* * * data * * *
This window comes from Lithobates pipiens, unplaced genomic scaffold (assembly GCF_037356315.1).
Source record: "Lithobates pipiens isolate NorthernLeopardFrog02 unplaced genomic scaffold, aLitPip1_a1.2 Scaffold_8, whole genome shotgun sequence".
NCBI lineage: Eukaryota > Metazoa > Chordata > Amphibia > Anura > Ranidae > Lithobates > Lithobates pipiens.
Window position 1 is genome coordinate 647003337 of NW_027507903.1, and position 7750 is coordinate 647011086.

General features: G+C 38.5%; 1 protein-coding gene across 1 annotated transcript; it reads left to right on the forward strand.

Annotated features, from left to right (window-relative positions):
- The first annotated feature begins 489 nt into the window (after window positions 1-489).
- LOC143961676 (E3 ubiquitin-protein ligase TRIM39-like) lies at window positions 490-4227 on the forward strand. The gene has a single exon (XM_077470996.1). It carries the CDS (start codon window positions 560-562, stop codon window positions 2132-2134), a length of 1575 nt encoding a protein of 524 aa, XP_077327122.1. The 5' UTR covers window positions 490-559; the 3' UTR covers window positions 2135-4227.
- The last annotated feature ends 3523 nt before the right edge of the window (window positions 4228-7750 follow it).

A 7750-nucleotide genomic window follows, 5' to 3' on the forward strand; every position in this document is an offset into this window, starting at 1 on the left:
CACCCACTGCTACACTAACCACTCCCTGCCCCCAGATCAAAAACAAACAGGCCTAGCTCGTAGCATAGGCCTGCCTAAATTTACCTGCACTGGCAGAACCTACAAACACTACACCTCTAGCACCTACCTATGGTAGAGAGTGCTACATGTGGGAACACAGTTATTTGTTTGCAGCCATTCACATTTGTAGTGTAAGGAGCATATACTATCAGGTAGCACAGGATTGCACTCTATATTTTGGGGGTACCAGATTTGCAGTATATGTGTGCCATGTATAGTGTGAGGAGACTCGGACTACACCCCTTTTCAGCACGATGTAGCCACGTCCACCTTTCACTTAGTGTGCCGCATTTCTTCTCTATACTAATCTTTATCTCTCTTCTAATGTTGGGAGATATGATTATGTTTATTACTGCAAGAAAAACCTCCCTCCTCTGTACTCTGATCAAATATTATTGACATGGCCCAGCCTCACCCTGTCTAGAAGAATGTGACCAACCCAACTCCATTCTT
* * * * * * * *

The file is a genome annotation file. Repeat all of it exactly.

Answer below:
This window comes from Lithobates pipiens, unplaced genomic scaffold (assembly GCF_037356315.1).
Source record: "Lithobates pipiens isolate NorthernLeopardFrog02 unplaced genomic scaffold, aLitPip1_a1.2 Scaffold_8, whole genome shotgun sequence".
NCBI lineage: Eukaryota > Metazoa > Chordata > Amphibia > Anura > Ranidae > Lithobates > Lithobates pipiens.
Window position 1 is genome coordinate 647003337 of NW_027507903.1, and position 7750 is coordinate 647011086.

General features: G+C 38.5%; 1 protein-coding gene across 1 annotated transcript; it reads left to right on the forward strand.

Annotated features, from left to right (window-relative positions):
- The first annotated feature begins 489 nt into the window (after window positions 1-489).
- LOC143961676 (E3 ubiquitin-protein ligase TRIM39-like) lies at window positions 490-4227 on the forward strand. The gene has a single exon (XM_077470996.1). It carries the CDS (start codon window positions 560-562, stop codon window positions 2132-2134), a length of 1575 nt encoding a protein of 524 aa, XP_077327122.1. The 5' UTR covers window positions 490-559; the 3' UTR covers window positions 2135-4227.
- The last annotated feature ends 3523 nt before the right edge of the window (window positions 4228-7750 follow it).

A 7750-nucleotide genomic window follows, 5' to 3' on the forward strand; every position in this document is an offset into this window, starting at 1 on the left:
CACCCACTGCTACACTAACCACTCCCTGCCCCCAGATCAAAAACAAACAGGCCTAGCTCGTAGCATAGGCCTGCCTAAATTTACCTGCACTGGCAGAACCTACAAACACTACACCTCTAGCACCTACCTATGGTAGAGAGTGCTACATGTGGGAACACAGTTATTTGTTTGCAGCCATTCACATTTGTAGTGTAAGGAGCATATACTATCAGGTAGCACAGGATTGCACTCTATATTTTGGGGGTACCAGATTTGCAGTATATGTGTGCCATGTATAGTGTGAGGAGACTCGGACTACACCCCTTTTCAGCACGATGTAGCCACGTCCACCTTTCACTTAGTGTGCCGCATTTCTTCTCTATACTAATCTTTATCTCTCTTCTAATGTTGGGAGATATGATTATGTTTATTACTGCAAGAAAAACCTCCCTCCTCTGTACTCTGATCAAATATTATTGACATGGCCCAGCCTCACCCTGTCTAGAAGAATGTGACCAACCCAACTCCATTCTT